Call it “the inner circle,” call it “the circle of trust,” call it whatever term you want, but Jesus has just included the disciples into this higher level. And because WE are disciples of Christ, we are included as well. He tells us, “I no longer call you servants, because a servant does not know his master’s business. Instead, I have called you friends, for everything that I learned from my Father I have made known to you.” Welcome to level 7. At one time or another, you’ve probably had an experience where you could relate to what the disciples must have felt like in that moment; where your perception of a situation, your ideas about something changed because you were given new information, new insight, or new knowledge. That’s what’s happened here. Jesus changes the dynamics of their relationship because he’s preparing them for what’s to come. He wants the disciples to realize that they have been equipped to continue the work. They have all they need. They know why Jesus has come and they know his purpose. He wants them to be assured that he believes in them. He even tells them, “You did not choose me, but I chose you.” That is a powerful statement because it tells the disciples that Jesus has confidence in their ability to do what needs to be done and what needs to be done is simple: Love each other. Love each other. He says it twice in this one passage alone. And his whole life has been a model for how to live that out – show mercy, take care of the poor and the sick, stand up for the disenfranchised, forgive, and share the Word. We are supposed to give our lives to this mission not because we are servants but because we are friends. That’s why Jesus says in verse 13, “Greater love has no one than this: to lay down one’s life for one’s friends.” Jesus LITERALLY gave his life for us, but he challenges us to give our lives in another way – to devote ourselves to his teachings and example. That is the challenge we have been given.
But how many of us live up to that challenge?
Too often we become complacent in our faith as we do in our responsibility as citizens of our country. Too often we settle for what is comfortable and we don’t challenge ourselves to carry on God’s mission. But that complacency is dangerous because complacency leads to complicity. Complacency leads to complicity. When we are complacent in our faith we are complicit the failure to lead people to Christ. It’s like Genovese Syndrome. Genovese Syndrome. You’ve probably heard about the famous case of Kitty Genovese, a woman who was sexually assaulted and murdered outside of her apartment building in New York. Onlookers and witnesses who saw the event did little to intervene and although the initial reports of 38 witnesses was found to be inaccurate, it brought to light this social phenomenon – when multiple people are involved, the diffusion of responsibility is greater. When multiple people are involved, the diffusion of responsibility is greater. Meaning that the more people who are part of an event, the less responsibility we each feel individually to make sure something is being done. In the case of Kitty Genovese, this meant that nobody felt compelled to get involved. Witnesses either reported feeling inadequate to do something, felt someone else would do something, felt uncertain about helping while others were watching, but none of them went down to see if Kitty was alright. None went to make sure she was safe. And unfortunately, this isn’t the only incident where this has happened. Ten years later, another woman, Sandra Mahler, was killed near the same place Kitty was murdered and again cried for help and again, no one intervened. In April 2010, long after this case was made known, a homeless man lay dying after being stabbed and although many people saw him suffering, no one stopped to help. One person even stopped to take a picture. But are we suffering from this same apathy, this same reluctance to get involved in the mission for Jesus Christ? We feel that others are better equipped. We don’t want to get involved. We are sure someone else is doing the work. We end up standing by and doing nothing while people are dying every day without knowing the love of God. President Kennedy once said in a speech, “The only thing necessary for evil to triumph is for good men to do nothing.” The only thing necessary for evil to triumph is for good men to do nothing.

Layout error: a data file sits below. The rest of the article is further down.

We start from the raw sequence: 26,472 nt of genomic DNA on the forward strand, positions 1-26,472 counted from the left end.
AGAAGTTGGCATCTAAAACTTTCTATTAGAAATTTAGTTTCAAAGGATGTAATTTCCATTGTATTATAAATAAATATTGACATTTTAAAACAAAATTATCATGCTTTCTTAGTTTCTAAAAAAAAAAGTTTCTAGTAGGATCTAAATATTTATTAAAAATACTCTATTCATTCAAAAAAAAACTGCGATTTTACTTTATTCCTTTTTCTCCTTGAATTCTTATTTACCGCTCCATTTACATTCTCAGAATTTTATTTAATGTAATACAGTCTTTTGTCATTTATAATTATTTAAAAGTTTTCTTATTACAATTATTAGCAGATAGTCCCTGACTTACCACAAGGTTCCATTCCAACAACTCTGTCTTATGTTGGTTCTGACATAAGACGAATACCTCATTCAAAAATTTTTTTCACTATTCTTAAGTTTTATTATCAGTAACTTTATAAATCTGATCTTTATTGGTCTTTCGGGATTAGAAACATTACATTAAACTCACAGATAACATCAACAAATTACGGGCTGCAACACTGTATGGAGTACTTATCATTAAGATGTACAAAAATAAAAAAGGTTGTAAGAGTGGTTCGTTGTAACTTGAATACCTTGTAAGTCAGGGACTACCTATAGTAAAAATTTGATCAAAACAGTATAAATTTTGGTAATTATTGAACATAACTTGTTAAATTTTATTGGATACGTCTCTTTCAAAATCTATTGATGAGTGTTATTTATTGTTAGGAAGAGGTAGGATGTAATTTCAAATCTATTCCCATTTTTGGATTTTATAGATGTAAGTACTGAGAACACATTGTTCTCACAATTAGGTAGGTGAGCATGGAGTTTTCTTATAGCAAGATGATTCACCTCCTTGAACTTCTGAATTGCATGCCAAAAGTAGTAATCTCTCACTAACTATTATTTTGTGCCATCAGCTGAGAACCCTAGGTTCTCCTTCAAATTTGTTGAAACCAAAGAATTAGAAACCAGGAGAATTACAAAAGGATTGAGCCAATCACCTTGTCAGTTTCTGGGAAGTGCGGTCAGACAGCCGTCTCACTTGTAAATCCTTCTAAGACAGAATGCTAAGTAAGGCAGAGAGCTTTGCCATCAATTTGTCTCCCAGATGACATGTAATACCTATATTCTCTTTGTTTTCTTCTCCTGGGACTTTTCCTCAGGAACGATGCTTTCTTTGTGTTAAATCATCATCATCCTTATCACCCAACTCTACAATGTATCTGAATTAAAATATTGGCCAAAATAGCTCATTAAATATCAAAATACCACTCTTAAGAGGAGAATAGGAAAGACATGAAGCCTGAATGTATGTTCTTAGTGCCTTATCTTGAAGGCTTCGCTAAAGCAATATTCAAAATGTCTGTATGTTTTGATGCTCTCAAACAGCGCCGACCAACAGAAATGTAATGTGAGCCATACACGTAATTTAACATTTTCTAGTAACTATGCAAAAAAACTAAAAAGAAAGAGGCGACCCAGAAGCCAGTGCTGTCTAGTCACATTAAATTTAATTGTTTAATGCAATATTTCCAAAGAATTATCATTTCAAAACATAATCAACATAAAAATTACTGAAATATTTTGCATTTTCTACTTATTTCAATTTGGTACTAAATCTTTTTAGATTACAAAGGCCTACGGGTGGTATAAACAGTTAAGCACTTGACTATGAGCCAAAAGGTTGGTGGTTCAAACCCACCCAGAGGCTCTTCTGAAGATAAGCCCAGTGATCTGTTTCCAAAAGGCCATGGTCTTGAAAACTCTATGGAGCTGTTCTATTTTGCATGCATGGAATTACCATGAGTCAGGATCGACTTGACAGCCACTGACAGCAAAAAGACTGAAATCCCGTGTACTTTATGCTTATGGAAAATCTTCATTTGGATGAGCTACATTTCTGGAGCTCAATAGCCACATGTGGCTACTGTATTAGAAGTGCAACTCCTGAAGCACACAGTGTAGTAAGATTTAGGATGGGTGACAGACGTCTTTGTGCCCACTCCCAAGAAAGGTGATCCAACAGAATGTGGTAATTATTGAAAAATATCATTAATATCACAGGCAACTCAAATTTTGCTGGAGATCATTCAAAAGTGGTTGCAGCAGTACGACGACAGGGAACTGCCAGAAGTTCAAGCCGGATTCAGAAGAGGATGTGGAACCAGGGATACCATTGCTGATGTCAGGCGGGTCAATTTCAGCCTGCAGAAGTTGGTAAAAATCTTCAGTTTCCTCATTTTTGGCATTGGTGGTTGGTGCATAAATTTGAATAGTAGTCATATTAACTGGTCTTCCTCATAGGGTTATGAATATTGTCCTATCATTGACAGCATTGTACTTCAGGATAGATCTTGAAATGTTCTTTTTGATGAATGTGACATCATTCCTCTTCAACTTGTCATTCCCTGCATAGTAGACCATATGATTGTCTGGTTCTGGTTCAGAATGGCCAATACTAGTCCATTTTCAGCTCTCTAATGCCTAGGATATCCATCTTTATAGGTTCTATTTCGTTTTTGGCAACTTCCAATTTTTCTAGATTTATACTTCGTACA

What are YOU doing for God’s mission?
Jesus told us exactly what we are supposed to do, but are you contributing to that effort with all that you have or like those witnesses and bystanders are you passively letting the world go by? Are we like the citizen who shouts at the top of their lungs that we have rights in this country, but then shirks his duty to it at the same time? We are more than simply servants of Christ. We are friends. And as friends we have a deeper responsibility to this mission than someone who has no choice in the matter, because we do have a choice. God has given us the freedom to choose. We can follow him or we can turn our backs on him, but if we DO decide to follow him, we have to do so in more than just name only. Challenge yourselves to get more involved in the mission of God in this world. Challenge yourselves to get out of your comfort zone and find a way to share your love of God with others. Dig deep into the creative wells of your mind to come up with ways you can be a witness for Christ, but it is within each of you to do so, because God has “equipped you for every good work” through his Word (2 Timothy 3:17). You are already ahead of the majority of Christians who claim Christ as Lord because you showed up today. But it is within all of us to do more. We are citizens not subjects of Christ. We are friends and not servants of the Living God. And we can do more. In the name of the Father and of the Son and of the Holy Spirit. Amen.
 David T. Olson, The American Church in Crisis, Zondervan, 2008, pp. 29-31.